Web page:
Wednesday, January 21, 2015

Soldiers' Rations in 1888

I know that many of you are interested in military history, and I assume, as you are reading this blog, that you are interested in food history. From time to time I try to combine the two interests and give you something with a military food flavour. Today I am going to give you a short extract from an extremely comprehensive chapter on soldiers’ rations which I found in The Nineteenth Century: a monthly review (New York, 1888.)

The introductory sentiments are just as relevant, I think, as they were over a hundred years ago:

Pending the millennium, no public servant can have a more valid claim on the consideration of a self-respecting nation than the soldier who offers his life in the defence of its honour and its position. As he justly merits, so for many reasons he stands in especial need of a full measure of the national regard. He has surrendered to us his volition; he has consented to lie down and to rise up, to eat and be clothed, according to the rules we have made for him; at our behest he accepts the ‘route’ for the rice swamps of the Irrawady, or the arid sands of the Soudan; he is ours without a murmur to march at the word straight into the face of death. The civilian public servant may resign at short notice if his servant irks him, or if the chance offers to better himself: the soldier must ‘put in’ his term to the hour and minute, and is punished as a deserter if he violates this obligation. We may be unable to bring it about that the soldier shall be wholly contented with his lot; indeed, that would be a cruelty, since he would thus lose that most prized of his simple joys, the occasion for a harmless grumble; but we owe it as well to ourselves as to him that the conditions of his life should be as satisfactory as circumstances will permit. He certainly deserves it at our hands that he should be adequately fed; and our own interest is concerned in caring that this is done, for the double reason that proper feeding contributes to his efficiency as a fighting man, and that a general impression that a soldier has to put up with semi-starvation must have its effect in checking enlistment. Of late there has been a good deal of writing in the press calculated to spread that impression; and although there has been no supporting voice from the ranks, the flow of recruits has been somewhat damaged.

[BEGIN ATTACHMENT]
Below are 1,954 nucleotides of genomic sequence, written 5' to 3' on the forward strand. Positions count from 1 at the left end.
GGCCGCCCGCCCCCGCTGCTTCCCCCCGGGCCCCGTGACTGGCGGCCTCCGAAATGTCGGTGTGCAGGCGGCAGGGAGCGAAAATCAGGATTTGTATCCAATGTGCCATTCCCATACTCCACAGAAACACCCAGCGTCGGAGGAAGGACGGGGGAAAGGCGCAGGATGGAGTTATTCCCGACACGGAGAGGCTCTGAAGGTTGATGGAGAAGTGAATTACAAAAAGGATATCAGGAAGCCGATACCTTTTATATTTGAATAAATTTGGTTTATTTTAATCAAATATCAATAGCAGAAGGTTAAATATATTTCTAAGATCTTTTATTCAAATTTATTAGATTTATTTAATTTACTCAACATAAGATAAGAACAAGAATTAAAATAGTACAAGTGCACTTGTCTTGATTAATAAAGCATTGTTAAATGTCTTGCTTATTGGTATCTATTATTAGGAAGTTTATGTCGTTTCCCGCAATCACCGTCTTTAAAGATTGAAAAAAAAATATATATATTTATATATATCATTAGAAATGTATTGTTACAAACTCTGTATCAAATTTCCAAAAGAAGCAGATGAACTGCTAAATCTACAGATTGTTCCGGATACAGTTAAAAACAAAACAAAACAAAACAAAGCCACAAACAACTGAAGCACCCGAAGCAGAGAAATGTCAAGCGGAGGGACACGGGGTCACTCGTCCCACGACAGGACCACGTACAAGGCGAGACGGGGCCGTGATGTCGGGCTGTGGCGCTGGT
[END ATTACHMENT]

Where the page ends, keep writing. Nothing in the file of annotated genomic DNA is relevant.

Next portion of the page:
There follows, as I said, an extremely detailed analysis of military rations. I thought the following comparison of the rations of soldiers in various countries was quite interesting:

…. under good administration, the weight of the soldiers’ rations in dry solids need never be less than 3 ½ lbs. per day, of which 6 oz. is butcher meat cooked. How his nourishment compares, or rather it should be said, contrasts, with that of the soldier in other countries, a few figures will make manifest. In every instance the ration of meat is taken as uncooked with bone.

lbs.  ozs.  drs.
BRITISH soldier: Government Ration – meat, 12 oz.; bread, 1 lb.; ‘messing’ – tea-bread, 8 oz; vegetables and miscellaneous, 1 lb. 10 oz; sugar, 2 oz; salt, 1 oz.; tea, 2 ⅔ drams; coffee, 5 ⅓ drachms; milk, 2 oz. 8 drams.
4      4     0
FRENCH soldier: Bread, 1 lb. 5 oz. 14 drams; biscuit, 3 oz. 3 drams; meat, 10 oz. 9 drams; coffee, 1 ⅜ dram; sugar, 1 ⅜ dram; and 20 centimes of pay spent in additional coffee and sugar, bread, &c (= 1 lb.)
3       3     12 ¾
GERMAN soldier: Peace ration involved and variable, so war field ration given, materially exceeding peace ration. Bread, 1 lb. 9 oz. 8 drams; meat, 12 ½ oz.; rice or groats, 4 ½ oz.; salt, ⅞ oz.; coffee, ⅞ oz.
2       12      4
AMERICAN (U.S) soldier: Meat, 1 ¼ lg.; bread, 1 lb. 3 oz; sugar, 1 oz.4 ½ drams; coffee 10 ¼ drams; beans, 2 oz. 14 drams; salt, 14 drams.
2      12      10 ¾

RUSSIAN soldier: Meat, 3 oz.; flour, 2 lb. ¾ oz; tea, 2 drams; sugar, 5 ½ drams; groats, 5 oz.; salt, 1 oz.
2        10        3 ½

There are no recipes as such in the article, and I suspect that most of the time the style and standard of cooking was as far from haute cuisine as one can get. By the first decades of the twentieth century however we have the Manual for Army Cooks, (Military Publishing Company, New York, 1916.)  I thought the following recipe sounds quite delicious, although one clove of garlic to 65 pounds of meat sounds rather ineffectual!

Sausage pork, 65-pound mixture.
Ingredients used:
40 pounds pork.
25 pounds beef.
1 ½ pounds salt.
6 oz. black pepper.
1 ounce coriander.
1 ½ ounce sage
1 pint vinegar.
1 clove garlic.

Dice the pork in 1 ½ inch squares. Grind the beef and mix with the pork, add seasoning and mix well; then grind again. The more thoroughly the sausage is mixed, the better it will be.


Shay said...

Perhaps they meant a head of garlic?

The Old Foodie said...

Hi Shay. I did wonder if they meant a whole head of garlic, but usually at this time, as it does now, a clove means a single piece from the bulb. Even a whole head would not be much for this amount though!

SometimesKate said...

I doubt it. Americans are still squeamish about garlic for the most part, and it was even worse back then. I have seen recipes that say to simmer half a clove in oil for a minute, but not if that makes it too spicy. (Sheesh. Personally, I like garlic in all ways, including raw.)

The Old Foodie said...

I always at least double the amount of garlic specified in a recipe. At least.